What kind of past are we creating?
In the thicket of living, between swigs of coffee, early mornings of reading and industrious hours of working, do we – as Generation Y – ever take time to look back and acknowledge those who came before us, and reflect on our own struggles?
We young people need to remind ourselves that the future requires us to be worthy future ancestors, as our predecessors – the youth of 1976 – have been worthy ancestors for us.
As we remember June 16 1976, perhaps we should muse on a philosophical thought shared by Jacob Dlamini in his 2009 novel Native Nostalgia: “The future of nostalgia is not what it used to be.” The youth of 1976 imagined a future that provided quality education taught in English, which would be more inclusive.
We have had the privilege of enjoying the fruits of their struggle, but every generation has its own struggles, and ours are divergent, without a clear common source.
Today, we ought to acknowledge their sacrifices and the burden we carry in the name of future generations. One of the most dominant struggles for most millennials is the struggle for employment.
Respected scholar Sarah Nuttall once described Generation Y transforming into singular beings through them stylising the self. We are slightly older now, having gone through university, and most of us have survived stints of unemployment. I had a two-month stint of unemployment, which felt longer than it was. With a master’s degree from an eminent university, I joined the throngs of fellow unemployed Generation Y graduates.
In the spirit of self-stylisation, I studied a medley of things. With a BA in history and classics, an honours in media and cultural studies and an MA in interdisciplinary media, I chose to leave university and use my hodgepodge skills to enter the working world.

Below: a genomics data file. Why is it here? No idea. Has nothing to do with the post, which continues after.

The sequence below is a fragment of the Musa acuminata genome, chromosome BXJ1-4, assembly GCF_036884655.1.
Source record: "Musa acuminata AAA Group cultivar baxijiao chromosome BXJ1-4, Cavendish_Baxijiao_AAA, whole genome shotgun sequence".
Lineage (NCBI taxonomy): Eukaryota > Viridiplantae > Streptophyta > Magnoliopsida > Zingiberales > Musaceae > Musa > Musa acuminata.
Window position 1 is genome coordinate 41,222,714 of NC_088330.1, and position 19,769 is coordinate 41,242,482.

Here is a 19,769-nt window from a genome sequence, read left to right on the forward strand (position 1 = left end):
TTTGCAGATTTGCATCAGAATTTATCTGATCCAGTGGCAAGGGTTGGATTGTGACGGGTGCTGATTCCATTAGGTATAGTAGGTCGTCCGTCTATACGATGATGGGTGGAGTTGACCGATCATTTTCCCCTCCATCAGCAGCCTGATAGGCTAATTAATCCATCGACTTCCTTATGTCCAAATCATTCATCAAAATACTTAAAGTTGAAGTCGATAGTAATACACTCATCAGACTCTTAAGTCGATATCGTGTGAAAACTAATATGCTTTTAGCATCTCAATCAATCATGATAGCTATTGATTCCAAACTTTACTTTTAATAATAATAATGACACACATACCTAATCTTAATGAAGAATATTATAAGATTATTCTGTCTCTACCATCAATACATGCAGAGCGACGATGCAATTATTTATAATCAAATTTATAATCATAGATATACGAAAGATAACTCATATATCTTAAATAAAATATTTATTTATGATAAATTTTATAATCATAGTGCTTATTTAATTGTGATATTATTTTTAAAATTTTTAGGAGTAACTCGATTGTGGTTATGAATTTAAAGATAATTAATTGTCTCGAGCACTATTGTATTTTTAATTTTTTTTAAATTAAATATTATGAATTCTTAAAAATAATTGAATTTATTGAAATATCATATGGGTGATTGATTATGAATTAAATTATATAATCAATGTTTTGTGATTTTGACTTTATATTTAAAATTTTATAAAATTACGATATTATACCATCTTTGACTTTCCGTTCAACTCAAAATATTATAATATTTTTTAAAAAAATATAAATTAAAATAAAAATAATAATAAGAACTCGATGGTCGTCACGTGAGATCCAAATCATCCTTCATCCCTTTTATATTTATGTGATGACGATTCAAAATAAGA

Once in a blue moon the stars would align and I’d be called for an interview and – once again – would have to try to convince the interviewing panel that they should employ a young black guy with limited experience but myriad qualifications.
A year later and it was on to my second career, with lessons learnt and experience gained.
As Generation Y, our struggles tend to gravitate around the self – forever erasing, building, rebuilding and redefining the self in pursuit of something tangential and ephemeral. Those who do find employment are now trying to build wealth, and the self still takes centre stage in this pursuit.
Frank Magwegwe, a registered financial planner and avid blogger, once noted that young professionals should “understand that they are their biggest asset, thus they should develop themselves and, further, they should pay themselves first (save and invest)”.
What does this meandering tale have to say? The universe doesn’t owe us anything. As a young person with agency, the self is indeed your best asset. Perhaps we don’t have a clear, articulated rallying point as Generation Y, but to become “worthy ancestors” we need to find that which we are good at and excel, in the hope that the future youth will judge us with hindsight. Ngwane is a young member of Joburg’s
black middle class